“Fall Break.” Ahhhh. Just saying those words to a teacher brings relief. A few sacred days of time off to reflect and refresh. Relaxation and “a happy place” are different for everyone. My version is a few days away anywhere exploring with an old ‘82 Airstream Sovereign behind my husband’s red Ford truck.
We typically aren’t what you’d refer to as beach people, but we love the food. So we set out for a campground at Gulf Shores. I-- being the perpetual explorer and learner -- had to persuade my family to add a little education to the trip by making a stop at Fort Morgan.
We met Fort Morgan on Columbus Day, Monday, October 8 just a few steps ahead of Hurricane Michael. Flags waved sharply in the wind to greet us as if to say, “we’ve seen bigger winds than this before.” Five flags have waved over Fort Morgan in its 199-year history: Spanish, French, British, American, the Republic of Alabama, the Confederate States, and the State of Alabama.
With our self-guided tour booklet in hand, we set about exploring the pentagonal-shaped fort built mostly by slave labor. As I wandered through, the science teacher in me couldn’t help but be amused by the stalactites being formed from chemical reactions with mortar used all those years ago. This fort has withstood, though weathered by time and several wars; as the fort was used during the Civil War, Spanish-American War, WWI, and WWII.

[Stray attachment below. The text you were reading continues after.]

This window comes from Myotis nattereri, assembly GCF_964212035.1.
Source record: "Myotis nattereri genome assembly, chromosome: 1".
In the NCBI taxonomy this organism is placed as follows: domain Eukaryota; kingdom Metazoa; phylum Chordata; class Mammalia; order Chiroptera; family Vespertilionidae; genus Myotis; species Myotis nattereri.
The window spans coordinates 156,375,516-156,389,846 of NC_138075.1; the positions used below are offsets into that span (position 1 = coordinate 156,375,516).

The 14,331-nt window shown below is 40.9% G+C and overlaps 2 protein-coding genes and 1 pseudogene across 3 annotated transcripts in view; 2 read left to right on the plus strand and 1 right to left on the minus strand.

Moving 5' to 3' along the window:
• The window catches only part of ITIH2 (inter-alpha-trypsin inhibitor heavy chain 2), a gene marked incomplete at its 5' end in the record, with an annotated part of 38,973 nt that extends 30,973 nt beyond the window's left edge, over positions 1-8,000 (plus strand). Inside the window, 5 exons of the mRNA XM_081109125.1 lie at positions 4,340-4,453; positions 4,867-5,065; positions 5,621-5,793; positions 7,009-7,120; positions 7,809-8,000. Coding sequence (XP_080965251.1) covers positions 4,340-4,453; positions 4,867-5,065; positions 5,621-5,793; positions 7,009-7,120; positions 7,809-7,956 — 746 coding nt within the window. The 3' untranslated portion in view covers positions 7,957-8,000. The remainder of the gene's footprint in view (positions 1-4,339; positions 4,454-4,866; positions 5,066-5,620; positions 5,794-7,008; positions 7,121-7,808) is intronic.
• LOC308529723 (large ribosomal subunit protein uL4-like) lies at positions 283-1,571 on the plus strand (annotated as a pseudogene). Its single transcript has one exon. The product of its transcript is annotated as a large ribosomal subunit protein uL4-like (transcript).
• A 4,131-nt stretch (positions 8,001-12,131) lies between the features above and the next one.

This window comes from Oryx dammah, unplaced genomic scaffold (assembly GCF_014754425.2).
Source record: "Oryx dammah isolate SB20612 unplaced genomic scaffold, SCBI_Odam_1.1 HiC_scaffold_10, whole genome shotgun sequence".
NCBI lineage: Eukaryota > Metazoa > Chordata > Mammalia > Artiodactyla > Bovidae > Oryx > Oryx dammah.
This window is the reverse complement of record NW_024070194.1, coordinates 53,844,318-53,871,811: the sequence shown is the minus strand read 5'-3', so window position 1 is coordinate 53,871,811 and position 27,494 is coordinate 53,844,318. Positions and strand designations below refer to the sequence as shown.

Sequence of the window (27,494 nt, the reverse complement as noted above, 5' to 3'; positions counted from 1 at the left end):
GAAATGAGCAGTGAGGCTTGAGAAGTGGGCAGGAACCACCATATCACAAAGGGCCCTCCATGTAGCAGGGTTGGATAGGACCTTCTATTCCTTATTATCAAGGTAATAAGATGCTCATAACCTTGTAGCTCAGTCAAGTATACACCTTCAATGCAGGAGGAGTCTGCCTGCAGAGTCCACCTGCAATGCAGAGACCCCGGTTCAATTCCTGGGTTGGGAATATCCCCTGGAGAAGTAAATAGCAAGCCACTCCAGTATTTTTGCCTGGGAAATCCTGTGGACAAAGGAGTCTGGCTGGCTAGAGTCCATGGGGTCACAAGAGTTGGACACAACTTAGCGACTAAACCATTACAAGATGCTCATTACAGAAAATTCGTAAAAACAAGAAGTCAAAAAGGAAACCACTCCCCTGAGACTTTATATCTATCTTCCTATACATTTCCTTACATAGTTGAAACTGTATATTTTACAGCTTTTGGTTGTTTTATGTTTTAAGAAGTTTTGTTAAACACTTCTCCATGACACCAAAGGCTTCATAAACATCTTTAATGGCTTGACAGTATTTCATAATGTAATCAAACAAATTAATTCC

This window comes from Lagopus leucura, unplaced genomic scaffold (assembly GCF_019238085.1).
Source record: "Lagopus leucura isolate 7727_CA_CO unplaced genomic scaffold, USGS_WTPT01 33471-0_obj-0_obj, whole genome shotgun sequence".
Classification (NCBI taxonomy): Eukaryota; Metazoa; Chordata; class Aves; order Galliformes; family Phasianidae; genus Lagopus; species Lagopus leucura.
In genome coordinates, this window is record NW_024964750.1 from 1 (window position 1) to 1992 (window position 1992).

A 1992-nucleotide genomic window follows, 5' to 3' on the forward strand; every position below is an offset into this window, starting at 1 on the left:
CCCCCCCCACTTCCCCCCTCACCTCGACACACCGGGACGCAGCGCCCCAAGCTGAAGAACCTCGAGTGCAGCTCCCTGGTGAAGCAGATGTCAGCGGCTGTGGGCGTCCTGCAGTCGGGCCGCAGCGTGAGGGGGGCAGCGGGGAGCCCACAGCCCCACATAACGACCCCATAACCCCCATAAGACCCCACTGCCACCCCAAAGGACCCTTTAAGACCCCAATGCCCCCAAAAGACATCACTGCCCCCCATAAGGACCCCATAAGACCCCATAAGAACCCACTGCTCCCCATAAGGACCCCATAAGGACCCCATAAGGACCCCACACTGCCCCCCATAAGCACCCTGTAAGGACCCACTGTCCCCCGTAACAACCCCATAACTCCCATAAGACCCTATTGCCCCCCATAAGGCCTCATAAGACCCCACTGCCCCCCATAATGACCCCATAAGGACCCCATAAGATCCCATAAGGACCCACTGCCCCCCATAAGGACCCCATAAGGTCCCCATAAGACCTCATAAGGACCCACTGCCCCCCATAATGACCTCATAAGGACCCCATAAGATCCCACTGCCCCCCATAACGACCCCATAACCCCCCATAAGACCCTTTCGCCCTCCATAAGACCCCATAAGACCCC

When moving throughout the structures on the ground, you can feel an eerie feeling and can’t help but think of the many lives changed and lost within these walls. Being a teacher of Alabama history, I was aware of the hopes that many people of Mobile placed on the fort as the first line of protection from an approaching Union naval forces. As I sat and soaked in the view of the choppy waters below. I imagined what those waters looked like on August 5, 1864 at the Battle of Mobile Bay.
Fort Morgan remains a place keeping history alive to those brave enough to walk the dark tunnels and scale the steep steps. An on-site museum holds many relics of the history of those men and women who called the fort home. Mark this on your itinerary the next time you are at the Gulf. You won’t be disappointed!
** On a side note when we left the Gulf State Campgrounds, two red flags waved us goodbye. Hurricane Michael was expected to touch the shores of the Gulf on Wednesday. We met many on our trip home evacuating from the forecasted category 3 storm. Our thoughts and prayers remained with our friends on the Gulf.